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Moving, Homeschooling, and More

Those closest to us know we’ve wanted to leave our home state of California for a long time. The high taxes & cost of living, stringent regulations on everything from how to educate our own children to what sort of grocery bags to use, and other factors made us long for something more – more freedom, more self-determined destiny and less government involvement. We planned, we tried to save, and were getting nowhere (remember that high cost of living?), until our lives and Dave’s work situation changed dramatically.

We went from, “In a couple of months, the boys and I would hit the road and get a place secured in Texas,” to, “Oh my gosh, we have to go ASAP.” We also went from expecting to not see Dave (my best friend and father of our twins) for as long as a month or two to, “Holy smokes, you better find a job out here quick,” because of that work thing. So, while we sent out his resumes, we packed the old house, got rid of much, and packed our most dear items with movers (who will be here soon…we’re still camping out on air mattresses).

One of the bonuses to what I do, in both publishing this most awesome magazine and teaching music,  is that I can do them from anywhere. I have a small roster of online students, and plan to rebuild much of the in-studio roster, and let’s face it, Texas is much more homeschool-friendly and Learning Tangent should grow more quickly here.

Something we noticed while sending out Dave’s resume was that his particular skill-set of pool cleaning, repairs and maintenance is in a far higher demand here in Texas. He’s had several job offers, and decided on one where there seemed to be the most growth potential within a smaller company. His new boss is thrilled, and looks forward to having him on staff, and Dave looks forward to doing the work he loves without the headache of dealing with billing. A true win-win situation.

But what about the kids?

The boys, for their part, have handled it as well as you can expect 13-year old boys to handle a cross-country move. There have been tears, melt-downs, and more; but there have also been bright spots. We’ve become closer, and more willing to give of ourselves, and more willing to cut each other a little slack when we break down. The neighborhood into which we moved has kids – lots of them – and within five minutes of deciding to rent the place, they were making friends – something that never happened in our old neighborhood. The neighborhood where we used to live was nice, but cars drove by on a 25-mile per hour road at freeway speeds, so no one played out front. Ever. We had to work hard to find the small handful of friends we had, so leaving them was the hardest part of moving.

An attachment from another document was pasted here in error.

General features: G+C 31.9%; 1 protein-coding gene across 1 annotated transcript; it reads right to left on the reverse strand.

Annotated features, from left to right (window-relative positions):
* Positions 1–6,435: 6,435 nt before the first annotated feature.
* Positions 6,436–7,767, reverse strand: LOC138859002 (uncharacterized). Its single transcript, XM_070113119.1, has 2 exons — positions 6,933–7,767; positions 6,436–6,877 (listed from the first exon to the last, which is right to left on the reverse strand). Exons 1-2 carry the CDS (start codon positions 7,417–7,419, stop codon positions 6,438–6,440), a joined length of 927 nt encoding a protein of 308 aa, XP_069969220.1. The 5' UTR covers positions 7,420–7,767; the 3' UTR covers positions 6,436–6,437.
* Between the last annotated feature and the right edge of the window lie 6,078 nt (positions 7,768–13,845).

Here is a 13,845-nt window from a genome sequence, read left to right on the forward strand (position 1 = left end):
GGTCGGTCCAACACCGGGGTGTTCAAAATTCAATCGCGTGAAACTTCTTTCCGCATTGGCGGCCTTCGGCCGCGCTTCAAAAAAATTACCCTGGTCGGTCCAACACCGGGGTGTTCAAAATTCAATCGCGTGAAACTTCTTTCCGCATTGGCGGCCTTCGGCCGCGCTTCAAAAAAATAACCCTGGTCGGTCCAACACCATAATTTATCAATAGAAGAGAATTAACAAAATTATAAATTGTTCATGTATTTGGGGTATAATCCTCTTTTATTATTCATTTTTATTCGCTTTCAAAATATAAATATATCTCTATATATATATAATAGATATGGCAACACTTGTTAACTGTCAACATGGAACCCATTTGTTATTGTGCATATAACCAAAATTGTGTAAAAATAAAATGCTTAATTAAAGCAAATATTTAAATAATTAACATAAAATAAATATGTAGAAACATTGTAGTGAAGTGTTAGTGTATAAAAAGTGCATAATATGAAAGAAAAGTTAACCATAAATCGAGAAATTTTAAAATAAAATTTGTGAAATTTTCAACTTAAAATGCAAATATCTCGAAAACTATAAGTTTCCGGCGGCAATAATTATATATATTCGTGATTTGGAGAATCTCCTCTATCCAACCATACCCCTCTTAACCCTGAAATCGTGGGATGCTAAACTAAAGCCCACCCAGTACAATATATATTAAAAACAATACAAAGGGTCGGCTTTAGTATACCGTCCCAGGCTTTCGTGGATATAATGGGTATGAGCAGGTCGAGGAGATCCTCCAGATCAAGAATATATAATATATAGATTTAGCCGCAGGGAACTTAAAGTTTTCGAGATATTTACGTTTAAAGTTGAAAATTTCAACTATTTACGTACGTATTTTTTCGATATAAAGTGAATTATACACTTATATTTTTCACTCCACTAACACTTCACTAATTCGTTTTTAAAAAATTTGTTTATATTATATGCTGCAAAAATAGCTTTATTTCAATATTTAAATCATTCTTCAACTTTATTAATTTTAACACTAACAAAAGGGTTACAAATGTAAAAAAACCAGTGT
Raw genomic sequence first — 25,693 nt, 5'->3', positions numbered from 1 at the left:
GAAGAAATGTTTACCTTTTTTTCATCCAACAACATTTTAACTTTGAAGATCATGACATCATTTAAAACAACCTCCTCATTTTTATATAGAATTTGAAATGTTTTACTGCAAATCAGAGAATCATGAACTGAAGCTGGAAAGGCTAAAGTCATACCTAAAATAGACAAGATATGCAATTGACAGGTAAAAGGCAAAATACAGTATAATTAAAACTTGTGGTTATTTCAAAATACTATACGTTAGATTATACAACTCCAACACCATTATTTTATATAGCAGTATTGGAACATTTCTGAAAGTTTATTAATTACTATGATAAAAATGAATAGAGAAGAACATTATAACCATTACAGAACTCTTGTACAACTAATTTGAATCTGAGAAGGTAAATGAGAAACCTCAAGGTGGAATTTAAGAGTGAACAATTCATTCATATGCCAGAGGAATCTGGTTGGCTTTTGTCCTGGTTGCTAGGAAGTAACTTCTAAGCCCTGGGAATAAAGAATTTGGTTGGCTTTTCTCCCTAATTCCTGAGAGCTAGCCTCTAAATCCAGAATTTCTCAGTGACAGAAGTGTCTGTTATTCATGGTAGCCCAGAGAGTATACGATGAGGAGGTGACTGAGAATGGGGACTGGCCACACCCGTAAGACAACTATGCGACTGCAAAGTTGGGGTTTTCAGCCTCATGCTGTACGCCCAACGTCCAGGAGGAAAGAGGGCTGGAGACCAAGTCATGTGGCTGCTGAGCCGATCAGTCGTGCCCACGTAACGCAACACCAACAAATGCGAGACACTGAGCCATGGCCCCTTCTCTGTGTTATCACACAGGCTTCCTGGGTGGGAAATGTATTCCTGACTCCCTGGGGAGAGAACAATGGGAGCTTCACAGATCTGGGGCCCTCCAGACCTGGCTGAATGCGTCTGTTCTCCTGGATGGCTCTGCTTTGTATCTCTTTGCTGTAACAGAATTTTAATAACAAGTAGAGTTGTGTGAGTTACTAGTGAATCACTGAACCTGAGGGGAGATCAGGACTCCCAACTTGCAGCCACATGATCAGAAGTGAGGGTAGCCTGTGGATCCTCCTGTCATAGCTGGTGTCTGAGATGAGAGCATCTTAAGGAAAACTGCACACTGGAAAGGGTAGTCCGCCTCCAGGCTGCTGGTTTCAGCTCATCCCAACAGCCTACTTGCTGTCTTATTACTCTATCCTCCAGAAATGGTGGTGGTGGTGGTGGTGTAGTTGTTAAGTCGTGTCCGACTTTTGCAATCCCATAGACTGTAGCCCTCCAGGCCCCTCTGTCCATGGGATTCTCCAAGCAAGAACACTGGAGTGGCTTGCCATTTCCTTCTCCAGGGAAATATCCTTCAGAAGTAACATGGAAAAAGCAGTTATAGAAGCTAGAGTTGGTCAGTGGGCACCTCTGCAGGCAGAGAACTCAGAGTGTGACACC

Their D&D meetup group, which they love, is continuing via Skype, so they still get to see those friends, and we will be working on setting up one of the big-screens with their meetup so seeing everything is that much better. As much as technology is sometimes a thorn in our sides, it’s been a blessing in this case, because the cell phones we bought for them a couple of months ago are currently being used to keep in touch with all of their friends.

One of the things for which we’re grateful, is that we homeschool. The boys do not have to adjust to an entirely new school, with hundreds of new faces. We’ve begun to get back to our school routine, as much as possible, as we discovered that some of our school books were unintentionally sent with movers. Oops! So we’re improvising. We’re looking at local fun things to visit, and hoping the rain will stop soon so we can do more than stare at the rivers flowing through the streets around town. As with any move, money is tight so doing the fun things that cost a little will have to wait, but so far, they’re adjusting well.

Lessons Learned

I hope I never have to move across country again, but if I did, there are a few things I’d do differently. First – insist that we get rid of more. Stuff is replaceable and often costs more to take with you than it would to replace. I knew this, but ran into a lot of resistance from my family. We’ve all learned that lesson, and it’s a hard one! We also learned that, no matter how much you want to get to where you’re going, leaving what you’ve always known is hard, and tends to send you into a mourning process regardless of the level of preparation. A couple of days ago, as I was wandering through Walmart picking up yet more things that we actually needed, I started crying. I couldn’t help it, and I don’t even really know what brought it on, I just know that I was overwhelmed with the enormity of the task at hand.

Through it all, we’ve been reminded that family is awesome, and having each other is the most important thing.

Now – writing this on a computer that’s sitting on the floor kind of stinks. We’re looking for a couple of computer desks on the cheap, so if you’re selling one and in the Fort Worth area near-ish to the 20 and 35W, hit me up. We could also use a kitchen table with a few chairs. Our favorite furniture (blue leather couch) and the furniture we made (ottoman, table), and grandparents’ bookcases, will be here with the movers. The rest is just little stuff.

Fort Worth and Texas have opened their arms to us, and while we still feel a bit out of sorts until our things get here, we’re very happy to be making our home in this amazing part of the country. Everything is so beautiful! The next few months will be interesting, and I can’t wait to see what’s in store for us.